It's not actually my quote, it's Daniel Ingrams :) and of course it's oversimplified to make some particular points. Clearly being aware that things are impermanence, etc, can be helpful in dealing with stuff, as you say. On the other hand, that is a conceptual awareness of impermanence.

I think that one of the key points is that thinking about impermanence is not the same as having real insight into it, though presumably the former is helpful to developing the latter...

Metta
Mike

Slow Learner
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Re: Conceptual and Non-Conceptual

Post by Slow Learner » Tue Jan 12, 2010 5:39 pm

mikenz66 wrote:Hi Slow Learner,

It's not actually my quote, it's Daniel Ingrams :) and of course it's oversimplified to make some particular points. Clearly being aware that things are impermanence, etc, can be helpful in dealing with stuff, as you say. On the other hand, that is a conceptual awareness of impermanence.

I think that one of the key points is that thinking about impermanence is not the same as having real insight into it, though presumably the former is helpful to developing the latter...

Metta
Mike

Oops, missed that attribution in the quote - sorry! It's been corrected above.

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catmoon
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Re: Conceptual and Non-Conceptual

Post by catmoon » Thu Jan 14, 2010 8:01 pm

mikenz66 wrote:Hi Slow Learner,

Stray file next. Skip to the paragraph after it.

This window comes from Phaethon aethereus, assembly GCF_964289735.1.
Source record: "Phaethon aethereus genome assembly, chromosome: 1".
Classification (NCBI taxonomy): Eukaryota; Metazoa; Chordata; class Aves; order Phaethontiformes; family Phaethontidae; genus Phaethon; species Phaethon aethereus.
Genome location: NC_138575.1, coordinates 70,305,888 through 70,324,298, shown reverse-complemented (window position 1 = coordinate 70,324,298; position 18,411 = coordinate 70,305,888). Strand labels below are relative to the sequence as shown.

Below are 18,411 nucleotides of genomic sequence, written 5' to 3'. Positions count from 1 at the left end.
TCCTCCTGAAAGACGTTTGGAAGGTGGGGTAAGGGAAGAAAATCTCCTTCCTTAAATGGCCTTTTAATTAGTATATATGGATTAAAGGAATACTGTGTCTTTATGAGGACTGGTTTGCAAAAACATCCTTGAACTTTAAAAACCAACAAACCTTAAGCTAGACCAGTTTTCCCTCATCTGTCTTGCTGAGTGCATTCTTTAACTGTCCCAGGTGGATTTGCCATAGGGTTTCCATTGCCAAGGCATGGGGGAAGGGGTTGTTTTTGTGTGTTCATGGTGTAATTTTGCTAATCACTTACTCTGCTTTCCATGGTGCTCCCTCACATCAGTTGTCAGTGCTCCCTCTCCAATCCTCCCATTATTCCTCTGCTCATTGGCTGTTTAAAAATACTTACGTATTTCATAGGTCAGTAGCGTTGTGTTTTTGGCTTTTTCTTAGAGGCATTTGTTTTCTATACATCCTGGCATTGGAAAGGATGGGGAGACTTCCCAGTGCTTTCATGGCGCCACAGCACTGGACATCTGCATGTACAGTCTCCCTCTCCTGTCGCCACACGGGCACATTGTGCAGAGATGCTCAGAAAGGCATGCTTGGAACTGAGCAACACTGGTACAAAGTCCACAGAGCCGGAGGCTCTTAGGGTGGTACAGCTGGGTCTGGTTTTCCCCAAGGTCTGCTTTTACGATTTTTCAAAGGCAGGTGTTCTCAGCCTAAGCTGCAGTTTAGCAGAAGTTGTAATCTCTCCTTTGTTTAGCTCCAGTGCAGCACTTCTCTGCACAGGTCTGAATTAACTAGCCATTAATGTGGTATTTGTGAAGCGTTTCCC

I think that one of the key points is that thinking about impermanence is not the same as having real insight into it, though presumably the former is helpful to developing the latter...

Metta
Mike
This seems correct to me. Thus, if you want to build intellectual understanding as a platform for understanding something, that is good. But discussion of the non-conceptual won't work, simply because it is impossible. A discussion is composed of concepts you see. To open one's mouth and speak is to conceptualize.

So having built an intellectual basis for understanding, it then becomes necessary to pursue the thing experientially.

Fruitzilla
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Re: Conceptual and Non-Conceptual

Post by Fruitzilla » Fri Jan 15, 2010 5:51 am

catmoon wrote:
mikenz66 wrote:Hi Slow Learner,


I think that one of the key points is that thinking about impermanence is not the same as having real insight into it, though presumably the former is helpful to developing the latter...

Metta
Mike
This seems correct to me. Thus, if you want to build intellectual understanding as a platform for understanding something, that is good. But discussion of the non-conceptual won't work, simply because it is impossible. A discussion is composed of concepts you see. To open one's mouth and speak is to conceptualize.

So having built an intellectual basis for understanding, it then becomes necessary to pursue the thing experientially.
I've heard a buddhist teacher say there's 3 stages to understanding things like impermanence...
The first one is intellectual, the second emotional and the third experential.

My own experience seems to agree with this.